WASHINGTON — The CBS/Viacom merger shook up the board of the powerful National Assn. of Broadcasters on Monday when longtime Eye rep Martin Franks gave up his seat to Viacom’s top D.C. lobbyist Carol Melton.
Franks, executive vice president of CBS Television and senior vice president of Viacom, will continue in his role as a corporate strategist reporting to Mel Karmazin.
During the 12 years that Franks served on the board, he played a leading role in several pivotal industry battles, including the broadcast industry’s successful effort to knock down the financial-interest syndication rules. The so-called fin-syn rules allowed the studios to dominate the lucrative syndication business for more than a decade while the webs were barred from owing a stake in any off-net programming.
In addition, Franks was a key player during the debate over the Telecommunications Act of 1996 and the battle over TV content ratings.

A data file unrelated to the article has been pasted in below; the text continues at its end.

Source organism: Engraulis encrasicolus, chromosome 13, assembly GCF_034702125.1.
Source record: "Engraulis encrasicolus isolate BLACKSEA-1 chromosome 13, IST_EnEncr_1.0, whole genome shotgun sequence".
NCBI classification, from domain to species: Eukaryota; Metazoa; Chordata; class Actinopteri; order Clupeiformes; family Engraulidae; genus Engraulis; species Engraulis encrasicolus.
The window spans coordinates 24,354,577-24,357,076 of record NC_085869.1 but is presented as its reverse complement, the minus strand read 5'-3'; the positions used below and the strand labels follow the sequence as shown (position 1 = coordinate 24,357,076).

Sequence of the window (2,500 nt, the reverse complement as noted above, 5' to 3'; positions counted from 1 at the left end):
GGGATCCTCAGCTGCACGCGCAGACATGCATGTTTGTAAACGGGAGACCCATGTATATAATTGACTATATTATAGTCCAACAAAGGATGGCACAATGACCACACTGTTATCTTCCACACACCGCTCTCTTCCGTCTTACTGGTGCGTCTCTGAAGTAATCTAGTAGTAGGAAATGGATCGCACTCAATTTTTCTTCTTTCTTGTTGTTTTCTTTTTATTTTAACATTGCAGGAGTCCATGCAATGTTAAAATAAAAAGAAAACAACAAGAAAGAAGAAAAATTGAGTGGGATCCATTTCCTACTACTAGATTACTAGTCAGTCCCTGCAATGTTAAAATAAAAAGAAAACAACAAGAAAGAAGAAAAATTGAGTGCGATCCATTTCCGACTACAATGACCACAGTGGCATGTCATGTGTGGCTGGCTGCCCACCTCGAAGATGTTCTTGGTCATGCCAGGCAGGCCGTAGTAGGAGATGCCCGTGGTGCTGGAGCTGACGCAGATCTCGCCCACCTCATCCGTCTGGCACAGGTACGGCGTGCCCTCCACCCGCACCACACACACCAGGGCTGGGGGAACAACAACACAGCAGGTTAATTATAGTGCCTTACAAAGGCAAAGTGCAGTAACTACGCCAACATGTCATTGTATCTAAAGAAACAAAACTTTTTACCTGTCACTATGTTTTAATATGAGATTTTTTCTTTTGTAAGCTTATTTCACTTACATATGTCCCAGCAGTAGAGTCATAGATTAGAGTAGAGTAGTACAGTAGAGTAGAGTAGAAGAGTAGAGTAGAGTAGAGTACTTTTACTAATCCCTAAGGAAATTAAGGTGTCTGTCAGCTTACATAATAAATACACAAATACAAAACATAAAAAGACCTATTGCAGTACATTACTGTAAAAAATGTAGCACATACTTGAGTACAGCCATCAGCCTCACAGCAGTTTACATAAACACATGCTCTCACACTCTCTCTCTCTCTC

Most recently he spearheaded the creation of a broadcast industry-supported venture-capital fund, which would help minorities and women get a toehold in the industry. The fund won kudos from FCC chairman Bill Kennard, who has voiced concern about the lack of minorities among the stakeholders in broadcasting.
But Viacom’s Melton, senior vice president of government affairs, is no stranger to the broadcasting business. For the past three years she has headed Viacom’s office in Washington, where she had guided policy concerning the company’s 19 stations. In addition, her office includes former NAB staffer DeDe Ferrell and FCC veteran Ann Lucey.
“Carol is a pro,” Franks said. “She is going to bring a fresh perspective and will work out extremely well.”